A multi-dimensional approach to measure the use of Social Media tools in accessing health information: A case study of Griffith University students, Queensland, Australia

Ori Gudes, Wayne Usher

Research output: A Conference proceeding or a Chapter in BookConference contribution

Abstract

This research explores perceived user satisfaction and the impact of students using Mobile Wireless Communication Technology (MWCT) and Social Media tools (SM) for accessing health information. It was specifically concerned with whether there was a spatial pattern based on students' location or other social characteristics. An online survey was designed and utilised to collect quantitative, qualitative and spatial data. This study is unique, as it provides multi-dimensional empirical evidence (i.e., quantitative, qualitative, and spatial evidence) that underlies and complements each other. Our findings indicate that there is some evidence of a pattern as to who uses these tools more extensively for accessing health information. For example, families with kids, people who live with partners etc. Proximity to campus was not found to be correlated, and no spatial structure was found in relation to the question: Who used or did not use MWCT to access health information? Therefore, this paper argues for the inclusion and expansion of health information utilising MWCT and SM tools amongst students, which, in turn, complements traditional methods to accessing health information. The study uses a multi-dimensional approach in obtaining empirical evidence. Utilising quantitative, qualitative, and spatial analysis, our analysis instruments are interweaved and complement each other. This also provides unique robustness to this study because of the variety of evidence provided. Potentially, the findings of this paper can be used by other organisations to promote the development of new approaches and the development of online tools to encourage the access of health information by university students. This, in turn, may play a positive role in their health status.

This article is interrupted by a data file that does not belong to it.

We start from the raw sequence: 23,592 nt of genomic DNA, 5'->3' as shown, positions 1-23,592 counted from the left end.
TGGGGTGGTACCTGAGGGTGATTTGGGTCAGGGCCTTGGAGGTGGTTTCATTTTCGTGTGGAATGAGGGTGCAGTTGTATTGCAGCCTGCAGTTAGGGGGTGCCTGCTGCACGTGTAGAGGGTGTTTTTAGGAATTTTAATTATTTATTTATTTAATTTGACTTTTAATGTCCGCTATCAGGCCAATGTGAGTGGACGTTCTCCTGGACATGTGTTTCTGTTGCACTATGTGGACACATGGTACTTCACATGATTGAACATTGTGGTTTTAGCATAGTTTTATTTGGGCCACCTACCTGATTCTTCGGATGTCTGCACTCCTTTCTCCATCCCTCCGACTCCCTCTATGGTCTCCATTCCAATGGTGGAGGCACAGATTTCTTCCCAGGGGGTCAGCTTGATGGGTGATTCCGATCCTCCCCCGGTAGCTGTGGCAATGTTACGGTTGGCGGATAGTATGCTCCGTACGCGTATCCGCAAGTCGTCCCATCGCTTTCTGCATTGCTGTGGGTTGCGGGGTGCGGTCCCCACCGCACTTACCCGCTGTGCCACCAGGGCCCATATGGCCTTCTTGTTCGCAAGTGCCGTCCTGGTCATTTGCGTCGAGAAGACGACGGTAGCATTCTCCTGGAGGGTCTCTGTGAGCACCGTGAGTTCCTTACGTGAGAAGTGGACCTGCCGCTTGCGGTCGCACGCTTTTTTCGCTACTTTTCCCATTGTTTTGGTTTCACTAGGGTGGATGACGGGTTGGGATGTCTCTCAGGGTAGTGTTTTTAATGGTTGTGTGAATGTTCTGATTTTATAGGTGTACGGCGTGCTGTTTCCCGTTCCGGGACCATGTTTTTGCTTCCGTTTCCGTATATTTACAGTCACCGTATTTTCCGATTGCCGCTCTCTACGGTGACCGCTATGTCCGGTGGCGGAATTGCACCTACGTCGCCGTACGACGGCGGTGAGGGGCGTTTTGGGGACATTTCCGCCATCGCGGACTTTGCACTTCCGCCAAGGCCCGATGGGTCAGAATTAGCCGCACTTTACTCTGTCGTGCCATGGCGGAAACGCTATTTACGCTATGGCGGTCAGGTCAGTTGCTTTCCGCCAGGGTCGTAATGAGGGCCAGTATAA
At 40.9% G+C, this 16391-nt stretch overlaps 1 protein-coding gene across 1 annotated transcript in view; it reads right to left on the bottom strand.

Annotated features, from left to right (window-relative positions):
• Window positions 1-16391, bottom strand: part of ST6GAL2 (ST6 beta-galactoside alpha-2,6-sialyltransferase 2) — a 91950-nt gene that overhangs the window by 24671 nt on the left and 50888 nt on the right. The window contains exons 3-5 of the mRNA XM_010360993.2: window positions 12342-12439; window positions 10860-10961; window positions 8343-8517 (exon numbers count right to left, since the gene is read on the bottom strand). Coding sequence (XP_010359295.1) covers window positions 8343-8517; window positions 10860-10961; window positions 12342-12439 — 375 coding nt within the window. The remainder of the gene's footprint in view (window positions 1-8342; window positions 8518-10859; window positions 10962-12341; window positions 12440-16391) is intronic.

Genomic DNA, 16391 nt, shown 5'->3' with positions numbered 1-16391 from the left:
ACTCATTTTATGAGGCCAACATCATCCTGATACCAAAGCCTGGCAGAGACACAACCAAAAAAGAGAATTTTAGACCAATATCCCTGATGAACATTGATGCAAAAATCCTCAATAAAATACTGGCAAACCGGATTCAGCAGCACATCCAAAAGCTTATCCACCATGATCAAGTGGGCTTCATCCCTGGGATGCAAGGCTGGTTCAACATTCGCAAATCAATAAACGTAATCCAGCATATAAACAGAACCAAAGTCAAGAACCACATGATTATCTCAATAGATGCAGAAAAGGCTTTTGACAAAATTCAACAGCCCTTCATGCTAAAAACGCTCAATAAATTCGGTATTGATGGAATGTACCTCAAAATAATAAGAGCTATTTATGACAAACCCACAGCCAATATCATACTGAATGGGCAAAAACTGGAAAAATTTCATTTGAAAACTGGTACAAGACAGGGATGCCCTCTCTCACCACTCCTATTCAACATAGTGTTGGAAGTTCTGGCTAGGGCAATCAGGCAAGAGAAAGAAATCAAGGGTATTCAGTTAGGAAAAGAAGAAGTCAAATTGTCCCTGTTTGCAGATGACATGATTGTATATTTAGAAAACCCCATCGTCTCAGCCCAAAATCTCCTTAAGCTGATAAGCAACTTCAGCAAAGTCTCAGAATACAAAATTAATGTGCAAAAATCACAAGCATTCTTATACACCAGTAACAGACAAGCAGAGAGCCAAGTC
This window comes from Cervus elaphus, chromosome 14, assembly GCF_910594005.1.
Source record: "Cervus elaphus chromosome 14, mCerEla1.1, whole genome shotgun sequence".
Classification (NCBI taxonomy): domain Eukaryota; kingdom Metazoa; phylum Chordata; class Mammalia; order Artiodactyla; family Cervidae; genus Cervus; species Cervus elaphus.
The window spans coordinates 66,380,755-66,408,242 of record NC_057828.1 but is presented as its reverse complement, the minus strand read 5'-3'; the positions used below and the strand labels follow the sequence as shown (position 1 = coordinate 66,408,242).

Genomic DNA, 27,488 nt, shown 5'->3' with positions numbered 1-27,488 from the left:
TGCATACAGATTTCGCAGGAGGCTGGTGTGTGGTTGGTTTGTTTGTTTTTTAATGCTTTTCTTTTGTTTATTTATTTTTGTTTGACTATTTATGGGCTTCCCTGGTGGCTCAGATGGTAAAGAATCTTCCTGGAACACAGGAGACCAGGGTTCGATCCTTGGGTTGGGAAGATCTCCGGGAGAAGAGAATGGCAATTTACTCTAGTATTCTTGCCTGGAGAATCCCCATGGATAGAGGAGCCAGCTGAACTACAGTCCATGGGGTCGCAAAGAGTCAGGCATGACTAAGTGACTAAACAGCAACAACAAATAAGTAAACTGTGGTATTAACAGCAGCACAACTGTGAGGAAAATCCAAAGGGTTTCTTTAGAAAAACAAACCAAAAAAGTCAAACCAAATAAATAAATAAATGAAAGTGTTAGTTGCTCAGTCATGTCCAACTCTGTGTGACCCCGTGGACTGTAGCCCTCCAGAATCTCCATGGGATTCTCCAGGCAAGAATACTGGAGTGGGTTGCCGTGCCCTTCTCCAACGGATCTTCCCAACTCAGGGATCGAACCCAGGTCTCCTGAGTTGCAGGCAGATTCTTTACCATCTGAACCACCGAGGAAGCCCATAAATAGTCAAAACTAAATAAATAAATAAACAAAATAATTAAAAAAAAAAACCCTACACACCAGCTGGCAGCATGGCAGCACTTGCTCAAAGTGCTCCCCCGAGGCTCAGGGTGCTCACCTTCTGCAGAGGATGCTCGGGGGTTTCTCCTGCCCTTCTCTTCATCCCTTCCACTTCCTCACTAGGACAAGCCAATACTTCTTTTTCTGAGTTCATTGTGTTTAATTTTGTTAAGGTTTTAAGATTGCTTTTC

Original languageEnglish
Title of host publicationProceedings of the 2nd ACM SIGSPATIAL International Workshop on the Use of GIS in Public Health, In Conjunction with the 21st ACM SIGSPATIAL International Conference on Advances in Geographic Information Systems
Subtitle of host publicationHealthGIS 2013
EditorsDaniel W. Goldberg
Place of PublicationUnited States
PublisherAssociation for Computing Machinery (ACM)
Pages31-39
Number of pages9
ISBN (Print)9781450325295
DOIs
Publication statusPublished - 1 Jan 2013
Externally publishedYes
Event2nd ACM SIGSPATIAL International Workshop on the Use of GIS in Public Health, HealthGIS 2013 - In Conjunction with the 21st ACM SIGSPATIAL International Conference on Advances in Geographic Information Systems - Orlando, FL, United States
Duration: 5 Nov 20135 Nov 2013

Publication series

NameHealthGIS 2013 - Proc. of the 2nd ACM SIGSPATIAL Int. Workshop on the Use of GIS in Public Health, In Conjunction with the 21st ACM SIGSPATIAL Int. Conf. on Advances in Geographic Information Systems

Conference

Conference2nd ACM SIGSPATIAL International Workshop on the Use of GIS in Public Health, HealthGIS 2013 - In Conjunction with the 21st ACM SIGSPATIAL International Conference on Advances in Geographic Information Systems
CountryUnited States
CityOrlando, FL
Period5/11/135/11/13

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  • Cite this

    Gudes, O., & Usher, W. (2013). A multi-dimensional approach to measure the use of Social Media tools in accessing health information: A case study of Griffith University students, Queensland, Australia. In D. W. Goldberg (Ed.), Proceedings of the 2nd ACM SIGSPATIAL International Workshop on the Use of GIS in Public Health, In Conjunction with the 21st ACM SIGSPATIAL International Conference on Advances in Geographic Information Systems: HealthGIS 2013 (pp. 31-39). (HealthGIS 2013 - Proc. of the 2nd ACM SIGSPATIAL Int. Workshop on the Use of GIS in Public Health, In Conjunction with the 21st ACM SIGSPATIAL Int. Conf. on Advances in Geographic Information Systems). Association for Computing Machinery (ACM). https://doi.org/10.1145/2535708.2535712